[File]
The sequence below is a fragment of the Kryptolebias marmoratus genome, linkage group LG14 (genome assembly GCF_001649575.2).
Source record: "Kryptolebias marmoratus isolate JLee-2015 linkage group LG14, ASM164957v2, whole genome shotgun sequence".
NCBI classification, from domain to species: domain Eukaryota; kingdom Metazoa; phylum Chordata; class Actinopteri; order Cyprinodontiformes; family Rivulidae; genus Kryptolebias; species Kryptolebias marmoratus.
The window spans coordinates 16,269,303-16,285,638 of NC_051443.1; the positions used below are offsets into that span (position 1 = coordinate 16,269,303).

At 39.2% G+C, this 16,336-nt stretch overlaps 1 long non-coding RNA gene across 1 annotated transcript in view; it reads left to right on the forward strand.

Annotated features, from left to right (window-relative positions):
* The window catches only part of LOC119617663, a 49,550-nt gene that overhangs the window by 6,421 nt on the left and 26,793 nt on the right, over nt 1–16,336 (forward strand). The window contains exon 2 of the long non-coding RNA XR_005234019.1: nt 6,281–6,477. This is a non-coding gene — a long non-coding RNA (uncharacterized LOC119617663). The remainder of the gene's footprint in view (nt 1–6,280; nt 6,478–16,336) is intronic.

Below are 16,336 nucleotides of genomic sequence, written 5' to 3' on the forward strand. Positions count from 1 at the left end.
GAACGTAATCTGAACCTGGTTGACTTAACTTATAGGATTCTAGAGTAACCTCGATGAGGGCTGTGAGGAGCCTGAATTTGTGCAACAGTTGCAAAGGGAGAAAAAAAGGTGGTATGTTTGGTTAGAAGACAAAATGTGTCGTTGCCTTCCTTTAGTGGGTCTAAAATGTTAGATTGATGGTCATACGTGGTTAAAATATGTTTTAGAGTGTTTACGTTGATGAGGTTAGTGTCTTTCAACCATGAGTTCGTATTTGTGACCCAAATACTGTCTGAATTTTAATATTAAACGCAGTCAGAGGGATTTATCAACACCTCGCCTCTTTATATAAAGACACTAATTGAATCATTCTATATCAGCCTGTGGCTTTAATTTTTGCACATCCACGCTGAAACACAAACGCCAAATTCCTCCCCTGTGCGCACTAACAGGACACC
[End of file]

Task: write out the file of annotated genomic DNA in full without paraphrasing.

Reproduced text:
The sequence below is a fragment of the Kryptolebias marmoratus genome, linkage group LG14 (genome assembly GCF_001649575.2).
Source record: "Kryptolebias marmoratus isolate JLee-2015 linkage group LG14, ASM164957v2, whole genome shotgun sequence".
NCBI classification, from domain to species: domain Eukaryota; kingdom Metazoa; phylum Chordata; class Actinopteri; order Cyprinodontiformes; family Rivulidae; genus Kryptolebias; species Kryptolebias marmoratus.
The window spans coordinates 16,269,303-16,285,638 of NC_051443.1; the positions used below are offsets into that span (position 1 = coordinate 16,269,303).

At 39.2% G+C, this 16,336-nt stretch overlaps 1 long non-coding RNA gene across 1 annotated transcript in view; it reads left to right on the forward strand.

Annotated features, from left to right (window-relative positions):
* The window catches only part of LOC119617663, a 49,550-nt gene that overhangs the window by 6,421 nt on the left and 26,793 nt on the right, over nt 1–16,336 (forward strand). The window contains exon 2 of the long non-coding RNA XR_005234019.1: nt 6,281–6,477. This is a non-coding gene — a long non-coding RNA (uncharacterized LOC119617663). The remainder of the gene's footprint in view (nt 1–6,280; nt 6,478–16,336) is intronic.

Below are 16,336 nucleotides of genomic sequence, written 5' to 3' on the forward strand. Positions count from 1 at the left end.
GAACGTAATCTGAACCTGGTTGACTTAACTTATAGGATTCTAGAGTAACCTCGATGAGGGCTGTGAGGAGCCTGAATTTGTGCAACAGTTGCAAAGGGAGAAAAAAAGGTGGTATGTTTGGTTAGAAGACAAAATGTGTCGTTGCCTTCCTTTAGTGGGTCTAAAATGTTAGATTGATGGTCATACGTGGTTAAAATATGTTTTAGAGTGTTTACGTTGATGAGGTTAGTGTCTTTCAACCATGAGTTCGTATTTGTGACCCAAATACTGTCTGAATTTTAATATTAAACGCAGTCAGAGGGATTTATCAACACCTCGCCTCTTTATATAAAGACACTAATTGAATCATTCTATATCAGCCTGTGGCTTTAATTTTTGCACATCCACGCTGAAACACAAACGCCAAATTCCTCCCCTGTGCGCACTAACAGGACACC